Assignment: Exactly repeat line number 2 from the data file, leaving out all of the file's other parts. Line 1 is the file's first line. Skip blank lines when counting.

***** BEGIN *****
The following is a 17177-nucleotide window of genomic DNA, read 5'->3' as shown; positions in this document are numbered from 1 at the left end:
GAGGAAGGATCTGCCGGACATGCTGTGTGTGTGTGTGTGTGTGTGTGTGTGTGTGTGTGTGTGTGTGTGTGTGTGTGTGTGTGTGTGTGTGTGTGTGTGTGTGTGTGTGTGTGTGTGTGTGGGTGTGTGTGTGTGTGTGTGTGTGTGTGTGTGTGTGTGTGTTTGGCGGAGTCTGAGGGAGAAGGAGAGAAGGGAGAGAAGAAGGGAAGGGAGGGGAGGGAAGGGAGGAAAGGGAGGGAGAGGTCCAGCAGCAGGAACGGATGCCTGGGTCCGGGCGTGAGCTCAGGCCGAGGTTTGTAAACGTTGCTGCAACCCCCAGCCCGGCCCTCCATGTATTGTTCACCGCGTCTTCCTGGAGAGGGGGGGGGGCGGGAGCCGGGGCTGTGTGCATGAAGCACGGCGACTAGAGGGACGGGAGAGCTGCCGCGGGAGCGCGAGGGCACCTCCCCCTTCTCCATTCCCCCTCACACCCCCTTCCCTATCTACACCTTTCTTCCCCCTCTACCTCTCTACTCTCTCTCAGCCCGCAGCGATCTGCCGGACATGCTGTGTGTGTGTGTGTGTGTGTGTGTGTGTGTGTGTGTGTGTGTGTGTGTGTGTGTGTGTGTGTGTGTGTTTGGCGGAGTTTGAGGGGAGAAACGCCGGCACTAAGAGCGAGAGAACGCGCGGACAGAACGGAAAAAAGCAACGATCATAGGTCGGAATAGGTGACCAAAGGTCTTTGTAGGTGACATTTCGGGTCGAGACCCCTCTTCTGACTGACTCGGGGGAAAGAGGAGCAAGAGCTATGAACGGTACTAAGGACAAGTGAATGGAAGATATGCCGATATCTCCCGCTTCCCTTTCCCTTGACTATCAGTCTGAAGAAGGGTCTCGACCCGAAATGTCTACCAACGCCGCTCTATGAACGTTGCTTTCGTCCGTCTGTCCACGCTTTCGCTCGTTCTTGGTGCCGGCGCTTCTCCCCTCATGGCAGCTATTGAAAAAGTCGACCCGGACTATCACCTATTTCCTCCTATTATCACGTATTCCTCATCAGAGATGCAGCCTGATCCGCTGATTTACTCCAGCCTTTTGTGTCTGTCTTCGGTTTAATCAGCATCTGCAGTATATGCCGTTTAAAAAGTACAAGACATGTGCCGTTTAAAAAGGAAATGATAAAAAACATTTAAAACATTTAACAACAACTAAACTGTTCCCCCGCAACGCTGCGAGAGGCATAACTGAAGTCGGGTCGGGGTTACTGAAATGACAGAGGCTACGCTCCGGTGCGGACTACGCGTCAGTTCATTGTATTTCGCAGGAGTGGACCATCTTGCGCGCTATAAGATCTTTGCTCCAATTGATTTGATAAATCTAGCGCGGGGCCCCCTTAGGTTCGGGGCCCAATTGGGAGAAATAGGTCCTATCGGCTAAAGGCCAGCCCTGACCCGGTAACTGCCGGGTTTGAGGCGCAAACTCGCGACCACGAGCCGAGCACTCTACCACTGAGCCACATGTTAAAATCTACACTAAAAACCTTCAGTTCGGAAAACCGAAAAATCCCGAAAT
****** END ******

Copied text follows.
GAGGAAGGATCTGCCGGACATGCTGTGTGTGTGTGTGTGTGTGTGTGTGTGTGTGTGTGTGTGTGTGTGTGTGTGTGTGTGTGTGTGTGTGTGTGTGTGTGTGTGTGTGTGTGTGTGTGTGGGTGTGTGTGTGTGTGTGTGTGTGTGTGTGTGTGTGTGTGTTTGGCGGAGTCTGAGGGAGAAGGAGAGAAGGGAGAGAAGAAGGGAAGGGAGGGGAGGGAAGGGAGGAAAGGGAGGGAGAGGTCCAGCAGCAGGAACGGATGCCTGGGTCCGGGCGTGAGCTCAGGCCGAGGTTTGTAAACGTTGCTGCAACCCCCAGCCCGGCCCTCCATGTATTGTTCACCGCGTCTTCCTGGAGAGGGGGGGGGGCGGGAGCCGGGGCTGTGTGCATGAAGCACGGCGACTAGAGGGACGGGAGAGCTGCCGCGGGAGCGCGAGGGCACCTCCCCCTTCTCCATTCCCCCTCACACCCCCTTCCCTATCTACACCTTTCTTCCCCCTCTACCTCTCTACTCTCTCTCAGCCCGCAGCGATCTGCCGGACATGCTGTGTGTGTGTGTGTGTGTGTGTGTGTGTGTGTGTGTGTGTGTGTGTGTGTGTGTGTGTGTGTGTGTGTTTGGCGGAGTTTGAGGGGAGAAACGCCGGCACTAAGAGCGAGAGAACGCGCGGACAGAACGGAAAAAAGCAACGATCATAGGTCGGAATAGGTGACCAAAGGTCTTTGTAGGTGACATTTCGGGTCGAGACCCCTCTTCTGACTGACTCGGGGGAAAGAGGAGCAAGAGCTATGAACGGTACTAAGGACAAGTGAATGGAAGATATGCCGATATCTCCCGCTTCCCTTTCCCTTGACTATCAGTCTGAAGAAGGGTCTCGACCCGAAATGTCTACCAACGCCGCTCTATGAACGTTGCTTTCGTCCGTCTGTCCACGCTTTCGCTCGTTCTTGGTGCCGGCGCTTCTCCCCTCATGGCAGCTATTGAAAAAGTCGACCCGGACTATCACCTATTTCCTCCTATTATCACGTATTCCTCATCAGAGATGCAGCCTGATCCGCTGATTTACTCCAGCCTTTTGTGTCTGTCTTCGGTTTAATCAGCATCTGCAGTATATGCCGTTTAAAAAGTACAAGACATGTGCCGTTTAAAAAGGAAATGATAAAAAACATTTAAAACATTTAACAACAACTAAACTGTTCCCCCGCAACGCTGCGAGAGGCATAACTGAAGTCGGGTCGGGGTTACTGAAATGACAGAGGCTACGCTCCGGTGCGGACTACGCGTCAGTTCATTGTATTTCGCAGGAGTGGACCATCTTGCGCGCTATAAGATCTTTGCTCCAATTGATTTGATAAATCTAGCGCGGGGCCCCCTTAGGTTCGGGGCCCAATTGGGAGAAATAGGTCCTATCGGCTAAAGGCCAGCCCTGACCCGGTAACTGCCGGGTTTGAGGCGCAAACTCGCGACCACGAGCCGAGCACTCTACCACTGAGCCACATGTTAAAATCTACACTAAAAACCTTCAGTTCGGAAAACCGAAAAATCCCGAAAT